A genuine education must thus give the opportunity to develop all talents, nourish passions and incite dreams. It must also transmit the keys to social and emotional intelligence, in addition to classical cognitive functions.

“A human being is always interested in something. Always.”

Françoise Dolto

4 . The skills needed for the society of tomorrow must be strengthened

The advent of new information and communication technologies is changing our relationship to knowledge. What do we need to know, since access to this knowledge is instantaneous and at hand? The aim of school is not only to give access to knowledge, but to stimulate our senses, our critical thinking, our curiosity, our cognitive abilities and our imagination.

“I skate to where the puck is going to be, not where it has been.”

Steve Jobs

It is also about strengthening skills such as critical thinking, or the ability to sort information, in order to convey the keys to understanding.

Finally, the rise of artificial intelligence requires developing and cultivating added value that is specific to humans and based on intuition, creativity, the ability to collaborate and reflection.

“Imagination is more important than knowledge.”

Albert Einstein

5 . Openness and empathy have become essential qualities

Understanding the complexity of the world demands to forge a certain level of thought, to acquire intellectual agility and to be able to question oneself. Intelligence is then to have, like a prism, several grids of readings, allowing to judge.

“I get up on my desk to never forget that we must look at everything from a different angle.”

Dead Poets Society

From then on, openness and empathy make it possible to understand that there is not only one valid way of thinking. The understanding of others and the ability to cope with uncertainty become essential qualities.

“An ability to relate all the diverse, even antagonistic, aspects of the same reality, to recognize the complexities within the same person, the same society, the same civilization.”

Edgar Morin

6 . School must fully fulfil its mission of general interest by participating in the re-founding of society

School can reform society in depth. By giving life to the republican meritocratic ideal, it must promote social justice through the establishment of true equal opportunities, which frees potential. It can promote diversity by valuing the contributions of diversity and building a collective narrative. It can promote by its teachings equality between women and men, and more generally among all human beings, without distinction of origin, social condition, “race or religion”. Teach the respect of every individual regardless of their position in society. It can also make people understand the need to commit to society.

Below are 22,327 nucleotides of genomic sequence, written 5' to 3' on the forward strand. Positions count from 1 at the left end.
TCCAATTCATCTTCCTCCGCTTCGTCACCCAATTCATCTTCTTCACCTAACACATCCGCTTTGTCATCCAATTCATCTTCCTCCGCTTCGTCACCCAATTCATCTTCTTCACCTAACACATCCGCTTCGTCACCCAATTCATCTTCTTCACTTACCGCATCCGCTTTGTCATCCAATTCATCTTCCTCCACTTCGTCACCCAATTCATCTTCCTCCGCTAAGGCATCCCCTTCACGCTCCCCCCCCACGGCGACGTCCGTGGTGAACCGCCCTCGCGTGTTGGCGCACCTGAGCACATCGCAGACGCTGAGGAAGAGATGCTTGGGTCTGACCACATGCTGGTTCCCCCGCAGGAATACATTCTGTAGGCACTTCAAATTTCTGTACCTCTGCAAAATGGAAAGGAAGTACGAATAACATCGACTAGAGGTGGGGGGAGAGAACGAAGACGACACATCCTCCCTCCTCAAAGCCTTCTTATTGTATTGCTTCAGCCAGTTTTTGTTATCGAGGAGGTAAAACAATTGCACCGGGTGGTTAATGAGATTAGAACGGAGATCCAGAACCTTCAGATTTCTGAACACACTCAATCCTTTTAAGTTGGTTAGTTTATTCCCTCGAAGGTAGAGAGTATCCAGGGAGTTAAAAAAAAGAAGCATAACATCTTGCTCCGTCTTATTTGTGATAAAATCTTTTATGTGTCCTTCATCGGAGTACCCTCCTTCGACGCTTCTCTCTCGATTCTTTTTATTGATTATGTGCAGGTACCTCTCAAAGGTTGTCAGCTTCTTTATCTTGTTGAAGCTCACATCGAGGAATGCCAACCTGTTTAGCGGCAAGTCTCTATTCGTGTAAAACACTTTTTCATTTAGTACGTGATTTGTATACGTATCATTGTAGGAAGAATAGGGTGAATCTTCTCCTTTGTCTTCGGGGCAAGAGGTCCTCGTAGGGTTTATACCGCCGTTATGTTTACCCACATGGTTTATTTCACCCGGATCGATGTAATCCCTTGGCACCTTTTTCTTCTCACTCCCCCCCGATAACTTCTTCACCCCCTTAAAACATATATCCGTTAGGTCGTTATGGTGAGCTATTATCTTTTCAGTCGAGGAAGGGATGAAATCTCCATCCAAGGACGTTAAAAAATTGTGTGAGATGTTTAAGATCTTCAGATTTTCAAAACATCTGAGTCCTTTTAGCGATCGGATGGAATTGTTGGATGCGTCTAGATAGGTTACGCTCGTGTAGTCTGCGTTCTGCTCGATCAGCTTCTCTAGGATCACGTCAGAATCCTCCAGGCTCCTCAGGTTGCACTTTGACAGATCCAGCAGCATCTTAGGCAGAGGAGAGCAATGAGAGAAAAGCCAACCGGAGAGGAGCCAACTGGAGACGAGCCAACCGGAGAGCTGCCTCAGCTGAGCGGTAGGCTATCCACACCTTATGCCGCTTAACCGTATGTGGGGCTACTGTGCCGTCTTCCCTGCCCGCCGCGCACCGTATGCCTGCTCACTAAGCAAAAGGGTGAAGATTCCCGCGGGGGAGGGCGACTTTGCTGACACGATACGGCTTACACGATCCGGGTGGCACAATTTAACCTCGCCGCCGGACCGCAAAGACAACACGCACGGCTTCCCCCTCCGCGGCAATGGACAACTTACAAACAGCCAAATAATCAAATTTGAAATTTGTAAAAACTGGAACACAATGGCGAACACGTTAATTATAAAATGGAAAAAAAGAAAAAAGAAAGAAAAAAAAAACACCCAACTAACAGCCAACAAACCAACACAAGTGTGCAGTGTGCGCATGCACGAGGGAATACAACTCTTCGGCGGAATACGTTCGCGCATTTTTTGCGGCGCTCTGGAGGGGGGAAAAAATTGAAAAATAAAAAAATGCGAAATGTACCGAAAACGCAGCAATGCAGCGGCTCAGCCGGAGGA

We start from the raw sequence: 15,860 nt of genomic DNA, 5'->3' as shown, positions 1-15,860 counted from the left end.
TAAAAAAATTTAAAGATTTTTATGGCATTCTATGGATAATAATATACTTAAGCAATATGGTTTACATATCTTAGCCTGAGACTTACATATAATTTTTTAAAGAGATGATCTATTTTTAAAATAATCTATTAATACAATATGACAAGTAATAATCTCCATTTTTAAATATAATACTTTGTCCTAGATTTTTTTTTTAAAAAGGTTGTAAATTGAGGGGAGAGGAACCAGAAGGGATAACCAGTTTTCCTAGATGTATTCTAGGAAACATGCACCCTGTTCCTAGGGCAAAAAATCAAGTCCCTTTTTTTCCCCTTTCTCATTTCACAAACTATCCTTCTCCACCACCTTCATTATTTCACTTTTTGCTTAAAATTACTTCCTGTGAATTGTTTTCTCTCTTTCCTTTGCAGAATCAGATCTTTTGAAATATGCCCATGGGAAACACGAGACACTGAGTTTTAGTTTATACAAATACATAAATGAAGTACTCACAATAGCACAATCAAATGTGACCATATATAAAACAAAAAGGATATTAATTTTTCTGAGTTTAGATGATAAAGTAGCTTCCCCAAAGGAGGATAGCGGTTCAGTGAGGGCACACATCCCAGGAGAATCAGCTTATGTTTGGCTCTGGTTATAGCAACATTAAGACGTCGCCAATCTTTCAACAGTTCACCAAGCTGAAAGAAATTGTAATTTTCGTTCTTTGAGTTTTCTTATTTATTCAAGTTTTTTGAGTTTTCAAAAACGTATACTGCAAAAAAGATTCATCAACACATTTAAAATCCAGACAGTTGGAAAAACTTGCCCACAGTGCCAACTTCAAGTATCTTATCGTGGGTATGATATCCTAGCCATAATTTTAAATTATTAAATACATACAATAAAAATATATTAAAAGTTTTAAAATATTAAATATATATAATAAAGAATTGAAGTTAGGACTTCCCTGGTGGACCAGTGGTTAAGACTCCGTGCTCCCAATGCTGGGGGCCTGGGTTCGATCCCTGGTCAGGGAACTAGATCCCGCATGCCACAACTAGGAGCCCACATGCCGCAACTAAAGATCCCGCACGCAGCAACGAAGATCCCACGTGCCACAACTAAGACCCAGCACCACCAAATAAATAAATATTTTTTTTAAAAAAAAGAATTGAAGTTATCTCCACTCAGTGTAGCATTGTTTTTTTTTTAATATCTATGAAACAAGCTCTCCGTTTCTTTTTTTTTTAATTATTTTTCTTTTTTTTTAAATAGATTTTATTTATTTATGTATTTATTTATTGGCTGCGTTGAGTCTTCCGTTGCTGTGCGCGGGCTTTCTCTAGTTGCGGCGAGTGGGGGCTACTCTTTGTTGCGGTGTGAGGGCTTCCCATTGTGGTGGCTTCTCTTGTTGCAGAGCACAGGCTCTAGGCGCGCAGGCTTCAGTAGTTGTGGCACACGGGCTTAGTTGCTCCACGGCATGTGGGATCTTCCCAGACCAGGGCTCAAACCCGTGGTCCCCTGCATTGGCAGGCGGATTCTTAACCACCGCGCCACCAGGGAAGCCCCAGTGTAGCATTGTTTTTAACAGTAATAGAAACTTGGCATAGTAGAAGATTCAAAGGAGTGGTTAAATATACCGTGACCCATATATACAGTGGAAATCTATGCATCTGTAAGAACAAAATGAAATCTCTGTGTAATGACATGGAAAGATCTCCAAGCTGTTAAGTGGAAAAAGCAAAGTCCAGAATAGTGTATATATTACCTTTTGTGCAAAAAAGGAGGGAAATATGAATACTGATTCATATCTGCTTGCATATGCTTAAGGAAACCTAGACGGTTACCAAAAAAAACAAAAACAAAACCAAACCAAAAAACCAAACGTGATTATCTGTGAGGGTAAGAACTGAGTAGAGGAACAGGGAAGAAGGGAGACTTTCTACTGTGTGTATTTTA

School must fully play its role of civic and moral education. It is therefore a matter of inculcating a value system that will help build a better world, in particular through solidarity and cooperation.

Finally, education can prepare and contribute to future changes (Ecology, Climate, living together, identity issues due to globalization), thus helping to meet the major challenges of our time through, as Edgar Morin explains, “the realization of the community of destiny that actually unites all humans and the sense of belonging to our terrestrial homeland”.

“Every human group acquires its wealth in communication, mutual aid and solidarity aiming at a common goal: the development of each individual with a respect of differences.”

Françoise Dolto

Who are we?

The founder

Born of immigrant parents, Lionel SAYAG – despite chronic difficulties to comply with the rigidities of the educational system – was able to follow the Republican path of French meritocracy by reaching Paris Dauphine University, followed by Sciences Po Paris, before preparing the contest of the ENA (the French National School of Administration). As a result of his studies, he had varied professional experiences in both the public and private sectors, leading to his last position as a strategy and organization consultant.

Curious about everything, he constantly questions the rules and the world around him. His many encounters, his expatriations in Africa and Asia, and his long solo trips to encounter very diverse cultures, were the occasion to nourish his reflection on what belongs to the ‘innate’ and/or the ‘acquired’ in individuals, and also what fundamentally constitutes individual and collective happiness.

In fact, since his youngest age, his desire to defend what he believes is just gave birth to a constantly renewed vocation for the elaboration and implementation of the general interest. These experiences in the political, administrative and associative fields formed part of this trajectory.